Take note if foliage loss is on just one side. That area of the trunk likely contains advanced rot.

Consider the Tree Species

Certain tree species are more susceptible to decay fungi and environmental hazards. Assess your risks based on type.

High-Risk Trees: Ash, Aspen, Beech, Birch, Black Locust, Cherry, Cottonwood, Elm, Hemlock, Maple, Spruce, Willow

Medium-Risk Trees: Fir, Oak, Pine, Black Walnut

Low-Risk Trees: Cedar, Honeylocust, Magnolia, Mulberry, Redwood

Species with naturally thin bark and water/insect vulnerabilities tend to rot easiest. However, inspect any tree with caution, regardless of tendencies.

Bring in a Professional Arborist

If your tree shows multiple signs of extensive decay, the safest option is to consult an ISA-certified arborist. They have the specialized tools and expertise to diagnose internal deterioration fully.

They can provide a resistance drill test, decay mapping, trunk sounding, aerial inspection, fungus identification, and CT assessment. An arborist does a full risk analysis before recommending treatment or removal.

professional arborist assessing tree

Wrapping Things Up

Catching decay interior decay in trees early is critical for preventing tree failures that damage property, vehicles, and people. However, understanding health signs versus disease symptoms takes dedicated observation and awareness. Utilize all your senses while systematically checking trees from the soil to the canopy for deficiencies. Make it a habit to walk around your landscape after storms, seasonal changes, or annually. 

When you spot downward trends, take prompt restorative action or call an arborist. Keep trees vigorous with proper care and pruning. Though all trees eventually weaken with age, arm yourself with detection skills so you can intervene at the first stage of decline. Stay proactive in your stewardship over the towering life in your yard. With regular inspection and responsiveness, you can maximize trees’ longevity as assets that enrich your property.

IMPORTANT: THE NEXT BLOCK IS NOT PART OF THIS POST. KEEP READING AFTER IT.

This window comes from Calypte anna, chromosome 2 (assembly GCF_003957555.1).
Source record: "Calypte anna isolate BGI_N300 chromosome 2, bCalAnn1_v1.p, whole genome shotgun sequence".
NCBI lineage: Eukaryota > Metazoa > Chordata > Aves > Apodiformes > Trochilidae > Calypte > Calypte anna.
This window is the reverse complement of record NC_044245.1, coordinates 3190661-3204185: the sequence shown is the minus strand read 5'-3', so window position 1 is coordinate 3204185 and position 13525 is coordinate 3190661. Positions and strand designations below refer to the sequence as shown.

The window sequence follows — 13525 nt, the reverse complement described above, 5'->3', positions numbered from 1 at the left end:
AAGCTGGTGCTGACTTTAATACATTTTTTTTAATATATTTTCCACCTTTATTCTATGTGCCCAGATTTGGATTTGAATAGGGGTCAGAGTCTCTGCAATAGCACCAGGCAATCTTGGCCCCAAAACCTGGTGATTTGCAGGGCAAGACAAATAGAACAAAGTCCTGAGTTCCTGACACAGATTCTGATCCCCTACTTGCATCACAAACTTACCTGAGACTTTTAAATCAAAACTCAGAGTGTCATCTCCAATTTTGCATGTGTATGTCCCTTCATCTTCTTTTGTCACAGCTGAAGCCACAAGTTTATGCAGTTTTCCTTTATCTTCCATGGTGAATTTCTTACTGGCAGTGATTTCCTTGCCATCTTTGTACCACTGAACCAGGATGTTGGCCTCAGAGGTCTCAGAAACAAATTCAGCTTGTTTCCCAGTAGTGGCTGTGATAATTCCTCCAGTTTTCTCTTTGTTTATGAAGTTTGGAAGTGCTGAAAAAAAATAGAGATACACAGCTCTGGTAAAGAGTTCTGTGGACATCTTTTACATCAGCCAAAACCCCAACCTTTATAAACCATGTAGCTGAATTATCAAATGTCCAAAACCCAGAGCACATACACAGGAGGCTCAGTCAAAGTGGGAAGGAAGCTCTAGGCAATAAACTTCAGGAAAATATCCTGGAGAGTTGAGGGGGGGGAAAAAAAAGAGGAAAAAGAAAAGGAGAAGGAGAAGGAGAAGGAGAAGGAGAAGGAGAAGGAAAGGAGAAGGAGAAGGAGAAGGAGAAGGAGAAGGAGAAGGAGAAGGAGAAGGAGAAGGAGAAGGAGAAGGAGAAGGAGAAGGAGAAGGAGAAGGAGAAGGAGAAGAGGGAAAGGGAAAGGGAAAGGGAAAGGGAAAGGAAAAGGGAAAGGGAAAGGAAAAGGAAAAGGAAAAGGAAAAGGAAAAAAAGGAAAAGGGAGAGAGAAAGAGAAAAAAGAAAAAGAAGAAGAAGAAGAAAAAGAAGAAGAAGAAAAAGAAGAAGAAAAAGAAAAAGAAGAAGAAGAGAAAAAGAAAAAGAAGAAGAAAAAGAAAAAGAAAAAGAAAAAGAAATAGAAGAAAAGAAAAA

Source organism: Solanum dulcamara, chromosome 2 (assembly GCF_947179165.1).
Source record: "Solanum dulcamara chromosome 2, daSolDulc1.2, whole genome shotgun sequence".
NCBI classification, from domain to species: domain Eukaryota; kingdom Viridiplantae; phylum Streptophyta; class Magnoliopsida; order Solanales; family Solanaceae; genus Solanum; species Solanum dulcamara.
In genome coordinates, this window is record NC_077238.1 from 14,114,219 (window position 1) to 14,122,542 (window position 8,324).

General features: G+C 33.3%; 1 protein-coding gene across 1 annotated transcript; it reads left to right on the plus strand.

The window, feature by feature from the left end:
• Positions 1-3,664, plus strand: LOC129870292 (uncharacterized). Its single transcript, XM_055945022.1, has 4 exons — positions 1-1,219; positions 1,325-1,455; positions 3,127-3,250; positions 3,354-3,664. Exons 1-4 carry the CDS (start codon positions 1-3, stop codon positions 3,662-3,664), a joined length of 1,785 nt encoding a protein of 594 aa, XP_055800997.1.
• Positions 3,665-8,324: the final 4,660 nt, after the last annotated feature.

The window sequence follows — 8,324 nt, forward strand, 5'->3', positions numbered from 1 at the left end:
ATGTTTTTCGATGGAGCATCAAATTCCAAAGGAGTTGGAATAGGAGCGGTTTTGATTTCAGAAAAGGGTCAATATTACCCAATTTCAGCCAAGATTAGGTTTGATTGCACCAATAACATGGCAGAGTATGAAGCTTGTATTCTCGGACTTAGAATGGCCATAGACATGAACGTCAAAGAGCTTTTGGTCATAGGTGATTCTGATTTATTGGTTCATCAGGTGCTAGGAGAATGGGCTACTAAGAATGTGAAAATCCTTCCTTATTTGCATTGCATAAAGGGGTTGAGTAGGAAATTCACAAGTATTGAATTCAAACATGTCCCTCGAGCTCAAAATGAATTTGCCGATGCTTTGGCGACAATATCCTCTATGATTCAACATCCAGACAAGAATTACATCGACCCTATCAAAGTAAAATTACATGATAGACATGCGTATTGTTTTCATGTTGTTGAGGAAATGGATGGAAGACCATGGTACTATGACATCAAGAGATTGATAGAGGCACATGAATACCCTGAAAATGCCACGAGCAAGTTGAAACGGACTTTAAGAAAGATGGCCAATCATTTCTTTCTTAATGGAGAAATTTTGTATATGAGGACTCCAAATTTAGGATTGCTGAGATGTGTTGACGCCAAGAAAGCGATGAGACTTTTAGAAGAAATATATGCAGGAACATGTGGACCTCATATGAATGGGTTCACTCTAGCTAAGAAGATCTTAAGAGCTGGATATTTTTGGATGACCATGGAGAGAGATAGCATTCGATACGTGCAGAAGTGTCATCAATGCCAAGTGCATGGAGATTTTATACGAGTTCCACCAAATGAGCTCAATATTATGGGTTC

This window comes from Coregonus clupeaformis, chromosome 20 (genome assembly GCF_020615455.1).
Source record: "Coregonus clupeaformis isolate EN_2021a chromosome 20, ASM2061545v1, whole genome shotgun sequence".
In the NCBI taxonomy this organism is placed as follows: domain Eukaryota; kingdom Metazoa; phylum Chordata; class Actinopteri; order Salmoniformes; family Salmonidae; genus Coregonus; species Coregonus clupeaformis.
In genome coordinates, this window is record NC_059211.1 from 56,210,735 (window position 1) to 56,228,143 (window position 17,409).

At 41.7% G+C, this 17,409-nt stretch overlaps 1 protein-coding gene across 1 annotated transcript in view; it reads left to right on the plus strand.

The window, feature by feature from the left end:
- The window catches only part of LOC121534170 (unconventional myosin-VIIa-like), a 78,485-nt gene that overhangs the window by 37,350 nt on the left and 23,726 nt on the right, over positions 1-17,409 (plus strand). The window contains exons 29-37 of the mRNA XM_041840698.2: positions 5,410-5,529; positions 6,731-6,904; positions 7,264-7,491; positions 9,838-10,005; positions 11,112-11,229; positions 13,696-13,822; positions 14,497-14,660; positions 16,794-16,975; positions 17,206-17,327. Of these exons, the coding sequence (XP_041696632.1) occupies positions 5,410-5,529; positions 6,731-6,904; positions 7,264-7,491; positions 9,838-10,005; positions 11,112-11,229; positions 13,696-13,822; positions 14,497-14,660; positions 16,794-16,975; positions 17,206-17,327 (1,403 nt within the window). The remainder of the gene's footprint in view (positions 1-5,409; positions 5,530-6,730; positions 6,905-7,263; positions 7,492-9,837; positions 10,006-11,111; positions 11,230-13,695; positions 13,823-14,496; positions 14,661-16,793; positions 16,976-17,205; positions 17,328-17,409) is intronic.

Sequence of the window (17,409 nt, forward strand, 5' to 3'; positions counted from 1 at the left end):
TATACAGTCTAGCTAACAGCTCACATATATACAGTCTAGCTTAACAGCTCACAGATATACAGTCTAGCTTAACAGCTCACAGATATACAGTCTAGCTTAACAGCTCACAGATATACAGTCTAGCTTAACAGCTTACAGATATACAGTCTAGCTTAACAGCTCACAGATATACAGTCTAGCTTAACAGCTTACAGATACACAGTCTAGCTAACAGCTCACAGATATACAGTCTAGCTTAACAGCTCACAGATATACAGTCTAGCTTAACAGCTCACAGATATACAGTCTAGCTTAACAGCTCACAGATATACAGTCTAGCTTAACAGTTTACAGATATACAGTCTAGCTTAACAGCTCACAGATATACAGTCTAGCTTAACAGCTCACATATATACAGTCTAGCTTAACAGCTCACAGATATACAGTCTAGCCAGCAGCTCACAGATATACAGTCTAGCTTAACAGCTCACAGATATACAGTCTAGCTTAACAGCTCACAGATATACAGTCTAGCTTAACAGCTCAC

About West Bloomfield Tree Service & Removal

At West Bloomfield Tree Service & Removal, we have seen firsthand the damage rotting trees can cause. With certified arborists on staff and specialized tools at our disposal, West Bloomfield Tree Service offers comprehensive inspections to diagnose internal decay in your landscape trees. If you notice any concerning signs in your trees, don't hesitate to pick up the phone and call our team today at (248) 487-1721 for reliable rot detection and treatment.

FAQs

How can you tell if a tree is hollow inside?

Obvious external signs like holes, cracks, or missing bark often indicate interior hollowness and decay. Performing a "poke test" by pressing a pole into the trunk can reveal whether you meet resistance or easily enter an internal void. Trees that rock back and forth at the base when pushed gently are likely hollow inside the butt area or suffer from severe root rot underneath.

How do you test a tree for rot?

An increment borer extracts a wood core sample so you can directly examine the wood condition and the presence of fungus. The "drill resistance" method uses a power drill to assess how easily the bit penetrates suspected areas of decay. Additionally, an arborist can perform a sonic tomography test, using sound waves to create an image that maps decay pockets within the tree.

How do you tell if a tree is truly dead?

A dead tree will have no signs of growth, no foliage or mushroom formations, and the bark easily peels away to reveal dry, brittle wood underneath. Scrape off some outer bark with a knife - living cambium layer wood should be moist, greenish, and resilient rather than crisp and brown. Tap or push on dead trunks and larger branches to determine if they remain rigid, as degradation will make them saggy; any portion that stays upright on its own still contains sound wood.